This week’s Featured Poem celebrates one of the central members of the Romantic movement, Percy Bysshe Shelley, on the anniversary of his death. Shelley died aged 29 in Italy on July 8th, 1822, and though he did not attain recognition for his work during his lifetime, his work has since become to be regarded as some of the finest and most influential in English literature.
The following is an extract from a work Shelley considered to be his ‘least imperfect’, and is an ode to his contemporary John Keats, written just weeks after Shelley had heard of Keats’ death. A fitting tribute to both poets who live on through their words on this anniversary.
Peace, peace! He is not dead, he doth not sleep –
He hath awakened from the dream of life –
‘Tis we who, lost in stormy visions, keep
With phantoms an unprofitable strife,
And in mad trance, strike with our spirit’s knife
Invulnerable nothings. We decay
Like corpses in a charnel; fear and grief
Convulse us and consume us day by day,
And cold hopes swarm like worms within our living clay.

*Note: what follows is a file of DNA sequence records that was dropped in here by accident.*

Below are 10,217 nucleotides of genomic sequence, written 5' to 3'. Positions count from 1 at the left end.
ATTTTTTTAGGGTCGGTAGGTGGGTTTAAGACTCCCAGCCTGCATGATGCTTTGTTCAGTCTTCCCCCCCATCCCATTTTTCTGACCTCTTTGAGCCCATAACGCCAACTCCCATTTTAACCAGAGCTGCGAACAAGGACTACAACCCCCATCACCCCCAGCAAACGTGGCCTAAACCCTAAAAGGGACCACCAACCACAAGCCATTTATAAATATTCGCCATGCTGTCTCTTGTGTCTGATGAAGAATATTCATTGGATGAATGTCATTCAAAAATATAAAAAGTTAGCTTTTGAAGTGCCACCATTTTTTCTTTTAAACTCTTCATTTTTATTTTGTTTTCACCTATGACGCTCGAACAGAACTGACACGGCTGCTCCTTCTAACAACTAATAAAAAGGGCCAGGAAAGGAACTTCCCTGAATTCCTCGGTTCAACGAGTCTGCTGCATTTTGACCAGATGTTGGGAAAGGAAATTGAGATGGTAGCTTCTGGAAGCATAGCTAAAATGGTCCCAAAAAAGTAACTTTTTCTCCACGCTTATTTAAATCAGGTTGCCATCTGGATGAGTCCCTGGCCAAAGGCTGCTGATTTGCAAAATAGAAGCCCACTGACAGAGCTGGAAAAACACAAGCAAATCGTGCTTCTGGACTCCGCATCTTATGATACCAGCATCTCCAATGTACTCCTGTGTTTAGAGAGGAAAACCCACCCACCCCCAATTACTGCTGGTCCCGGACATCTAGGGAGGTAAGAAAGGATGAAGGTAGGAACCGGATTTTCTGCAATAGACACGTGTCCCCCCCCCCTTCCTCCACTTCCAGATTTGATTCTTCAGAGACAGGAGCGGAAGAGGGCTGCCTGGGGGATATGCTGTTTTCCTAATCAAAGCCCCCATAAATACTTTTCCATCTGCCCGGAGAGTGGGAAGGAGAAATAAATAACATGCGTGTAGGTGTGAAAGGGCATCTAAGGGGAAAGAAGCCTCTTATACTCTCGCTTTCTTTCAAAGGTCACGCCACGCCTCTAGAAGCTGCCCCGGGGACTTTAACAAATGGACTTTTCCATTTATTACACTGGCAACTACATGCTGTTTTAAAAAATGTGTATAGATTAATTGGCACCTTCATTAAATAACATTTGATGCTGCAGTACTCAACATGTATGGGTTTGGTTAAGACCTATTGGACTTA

He has outsoared the shadow of our night;
Envy and calumny and hate and pain,
And that unrest which men miscall delight,
Can touch him not and torture not again;
From the contagion of the world’s slow satain
He is secure, and now can never mourn
A heart grown cold, a head grown grey in vain;Nor, when the spirit’s self has ceased to burn,
With sparkless ashes load and unlamented urn.
He lives, he wakes – ’tis Death is dead, not he;
Mourn not for Adonais. Thou young Dawn
Turn all thy dew to splendour, for from thee
The spirit thou lamentest is not gone;
Ye caverns and ye forests, cease to moan!
Cease ye faint flowers and fountains, and thou Air
Which like a mourning veil thy scarf hadst thrown
O’er the abandoned Earth, now leave it bare
Even to the joyous stars which smile on its despair!
He is made one with Nature: there is heard
His voice in all her music, from the moan
Of thunder, to the song of night’s sweet bird;
He is a presence to be felt and known
In darkness and in light, from herb and stone,
Spreading itself where’er that Power may move
Which has withdrawn his being to its own,
Which wields the world with never-wearied love,
Sustains it from beneath, and kindles it above.
Percy Bysshe Shelley
from Adonais is featured in Minted: Practical Poetry for Life, The Reader Organisation’s latest anthology of four centuries of poems edited by Brian Nellist. Delve into a treasury of classic poetry – purchase a copy from our website.